I look forward to the 2019-2020 WSCA Conference! Please visit the following sectionals to learn about school data collection and how Arcadia School District creates a positive ACP culture.
#32 WISEdata/WISEdash for District 101 for School Counselors, #78 Creating a Positive ACP Culture





A Special Sponsor Article


Teaching Children about Saving

Educators Credit Union

Many thanks to Educators Credit Union for the following information on teaching children about saving that can be shared with your families! Educators Credit Union also offers free resources on its website for post-high school planning and financial literacy https://www.ecu.com/financial-education-resource-library/.

Teaching Children About Saving
If you have children or grandchildren, or if you have a special relationship with your niece or nephew or the child of a dear friend, you can enrich their lives in many ways. One of the most important things you can teach is how to manage their money and invest for the future.

The Three-Jar Allowance
To learn how to manage money, children need some money to manage, typically from an allowance you provide and eventually from doing small jobs for friends and neighbors. As a first step, you’ll have to decide how much the allowance should be and whether it should be linked to jobs they are required to do.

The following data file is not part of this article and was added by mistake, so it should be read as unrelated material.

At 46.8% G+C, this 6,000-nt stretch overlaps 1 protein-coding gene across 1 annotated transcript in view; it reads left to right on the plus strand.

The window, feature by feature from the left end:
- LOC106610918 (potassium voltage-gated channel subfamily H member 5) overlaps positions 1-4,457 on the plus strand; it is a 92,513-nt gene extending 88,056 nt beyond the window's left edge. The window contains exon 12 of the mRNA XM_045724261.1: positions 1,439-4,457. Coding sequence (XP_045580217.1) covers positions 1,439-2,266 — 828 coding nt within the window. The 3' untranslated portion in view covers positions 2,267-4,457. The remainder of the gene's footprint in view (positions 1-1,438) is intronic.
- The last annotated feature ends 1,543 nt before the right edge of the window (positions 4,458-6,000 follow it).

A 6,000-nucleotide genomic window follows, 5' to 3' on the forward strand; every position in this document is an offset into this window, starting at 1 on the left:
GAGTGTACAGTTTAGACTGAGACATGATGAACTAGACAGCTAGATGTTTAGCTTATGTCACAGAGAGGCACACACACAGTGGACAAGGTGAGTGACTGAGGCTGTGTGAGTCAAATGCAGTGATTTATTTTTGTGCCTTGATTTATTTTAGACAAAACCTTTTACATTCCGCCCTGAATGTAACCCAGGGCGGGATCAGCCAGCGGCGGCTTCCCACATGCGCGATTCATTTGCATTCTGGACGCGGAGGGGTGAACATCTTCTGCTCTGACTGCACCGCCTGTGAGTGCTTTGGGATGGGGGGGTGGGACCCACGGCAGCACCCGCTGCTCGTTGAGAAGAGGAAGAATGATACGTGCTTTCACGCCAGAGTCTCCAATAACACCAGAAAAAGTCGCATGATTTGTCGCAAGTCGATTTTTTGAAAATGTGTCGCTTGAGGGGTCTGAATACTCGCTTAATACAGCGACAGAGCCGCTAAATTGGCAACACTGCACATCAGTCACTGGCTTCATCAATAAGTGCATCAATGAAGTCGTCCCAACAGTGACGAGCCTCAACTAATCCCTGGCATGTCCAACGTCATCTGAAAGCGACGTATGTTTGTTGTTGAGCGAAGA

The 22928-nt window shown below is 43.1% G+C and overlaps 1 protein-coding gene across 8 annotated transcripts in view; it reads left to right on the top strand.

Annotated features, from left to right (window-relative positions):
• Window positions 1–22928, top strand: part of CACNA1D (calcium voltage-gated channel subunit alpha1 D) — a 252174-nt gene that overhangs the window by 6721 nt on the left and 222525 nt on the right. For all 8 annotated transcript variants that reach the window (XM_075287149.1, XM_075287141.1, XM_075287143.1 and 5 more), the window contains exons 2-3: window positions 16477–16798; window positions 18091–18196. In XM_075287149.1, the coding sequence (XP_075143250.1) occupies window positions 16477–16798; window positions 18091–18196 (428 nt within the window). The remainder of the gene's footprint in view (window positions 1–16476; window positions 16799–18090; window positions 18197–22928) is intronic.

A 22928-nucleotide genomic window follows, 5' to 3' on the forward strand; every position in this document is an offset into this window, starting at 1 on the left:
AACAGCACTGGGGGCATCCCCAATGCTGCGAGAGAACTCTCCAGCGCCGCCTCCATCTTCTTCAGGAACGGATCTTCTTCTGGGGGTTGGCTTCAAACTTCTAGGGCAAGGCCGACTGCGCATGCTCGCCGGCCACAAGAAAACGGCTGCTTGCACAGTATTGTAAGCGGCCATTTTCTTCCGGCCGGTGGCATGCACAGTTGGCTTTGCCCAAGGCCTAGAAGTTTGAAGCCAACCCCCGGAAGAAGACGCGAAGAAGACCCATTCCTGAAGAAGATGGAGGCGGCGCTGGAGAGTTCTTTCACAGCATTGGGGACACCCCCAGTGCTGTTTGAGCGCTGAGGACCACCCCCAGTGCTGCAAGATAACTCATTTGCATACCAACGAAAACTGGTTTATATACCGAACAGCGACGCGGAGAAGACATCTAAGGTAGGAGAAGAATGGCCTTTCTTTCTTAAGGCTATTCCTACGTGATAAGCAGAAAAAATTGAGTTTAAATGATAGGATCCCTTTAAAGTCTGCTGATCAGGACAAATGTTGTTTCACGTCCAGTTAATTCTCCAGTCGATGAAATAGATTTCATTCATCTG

As fair warning, both are matters of heated debate, so it’s worth doing some research and weighing what you’re comfortable with. For example, if you expect an older child to use some of the allowance for necessities, like clothing and school supplies, you may decide she needs a larger amount than if you’ll be paying those bills yourself. Whatever you decide, though, remember that the overall goal is to use the allowance as a way of teaching how to create a spending plan and live by it.

One popular suggestion, especially for younger children, is to illustrate the concept of budgeting by using three clear jars that represent current expenses, short-term savings, and long-term savings. Separating cash into jars makes it easy to compare the results of spending and saving. But don’t wait too long to open a savings account for their short-term savings and an investment account, such as a mutual fund, for their long-term account. Check with your bank or credit union about how to handle accounts for minors.